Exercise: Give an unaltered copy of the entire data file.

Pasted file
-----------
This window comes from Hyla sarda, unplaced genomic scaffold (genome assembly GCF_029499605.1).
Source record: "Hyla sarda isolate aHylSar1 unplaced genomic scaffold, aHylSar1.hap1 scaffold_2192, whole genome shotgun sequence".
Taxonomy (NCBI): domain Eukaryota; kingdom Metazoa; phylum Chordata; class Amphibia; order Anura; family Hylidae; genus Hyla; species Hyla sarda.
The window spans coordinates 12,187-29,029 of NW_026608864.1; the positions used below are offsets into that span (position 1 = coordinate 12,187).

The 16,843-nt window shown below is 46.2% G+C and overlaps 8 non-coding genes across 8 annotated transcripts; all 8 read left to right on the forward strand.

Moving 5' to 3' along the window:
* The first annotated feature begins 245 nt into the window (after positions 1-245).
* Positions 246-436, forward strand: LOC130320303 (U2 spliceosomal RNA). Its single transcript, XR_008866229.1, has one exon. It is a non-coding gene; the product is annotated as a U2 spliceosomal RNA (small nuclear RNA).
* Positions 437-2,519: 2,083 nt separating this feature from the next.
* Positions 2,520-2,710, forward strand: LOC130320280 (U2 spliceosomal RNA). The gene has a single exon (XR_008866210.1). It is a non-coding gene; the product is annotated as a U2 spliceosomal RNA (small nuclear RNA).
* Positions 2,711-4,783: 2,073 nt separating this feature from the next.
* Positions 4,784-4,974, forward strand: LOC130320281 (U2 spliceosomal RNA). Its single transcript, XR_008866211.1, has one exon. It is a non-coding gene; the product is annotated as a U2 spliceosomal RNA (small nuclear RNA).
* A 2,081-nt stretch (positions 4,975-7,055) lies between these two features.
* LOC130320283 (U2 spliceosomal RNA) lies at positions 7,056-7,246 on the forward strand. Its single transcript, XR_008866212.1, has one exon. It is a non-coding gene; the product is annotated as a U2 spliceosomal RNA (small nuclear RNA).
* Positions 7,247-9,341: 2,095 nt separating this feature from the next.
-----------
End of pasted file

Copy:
This window comes from Hyla sarda, unplaced genomic scaffold (genome assembly GCF_029499605.1).
Source record: "Hyla sarda isolate aHylSar1 unplaced genomic scaffold, aHylSar1.hap1 scaffold_2192, whole genome shotgun sequence".
Taxonomy (NCBI): domain Eukaryota; kingdom Metazoa; phylum Chordata; class Amphibia; order Anura; family Hylidae; genus Hyla; species Hyla sarda.
The window spans coordinates 12,187-29,029 of NW_026608864.1; the positions used below are offsets into that span (position 1 = coordinate 12,187).

The 16,843-nt window shown below is 46.2% G+C and overlaps 8 non-coding genes across 8 annotated transcripts; all 8 read left to right on the forward strand.

Moving 5' to 3' along the window:
* The first annotated feature begins 245 nt into the window (after positions 1-245).
* Positions 246-436, forward strand: LOC130320303 (U2 spliceosomal RNA). Its single transcript, XR_008866229.1, has one exon. It is a non-coding gene; the product is annotated as a U2 spliceosomal RNA (small nuclear RNA).
* Positions 437-2,519: 2,083 nt separating this feature from the next.
* Positions 2,520-2,710, forward strand: LOC130320280 (U2 spliceosomal RNA). The gene has a single exon (XR_008866210.1). It is a non-coding gene; the product is annotated as a U2 spliceosomal RNA (small nuclear RNA).
* Positions 2,711-4,783: 2,073 nt separating this feature from the next.
* Positions 4,784-4,974, forward strand: LOC130320281 (U2 spliceosomal RNA). Its single transcript, XR_008866211.1, has one exon. It is a non-coding gene; the product is annotated as a U2 spliceosomal RNA (small nuclear RNA).
* A 2,081-nt stretch (positions 4,975-7,055) lies between these two features.
* LOC130320283 (U2 spliceosomal RNA) lies at positions 7,056-7,246 on the forward strand. Its single transcript, XR_008866212.1, has one exon. It is a non-coding gene; the product is annotated as a U2 spliceosomal RNA (small nuclear RNA).
* Positions 7,247-9,341: 2,095 nt separating this feature from the next.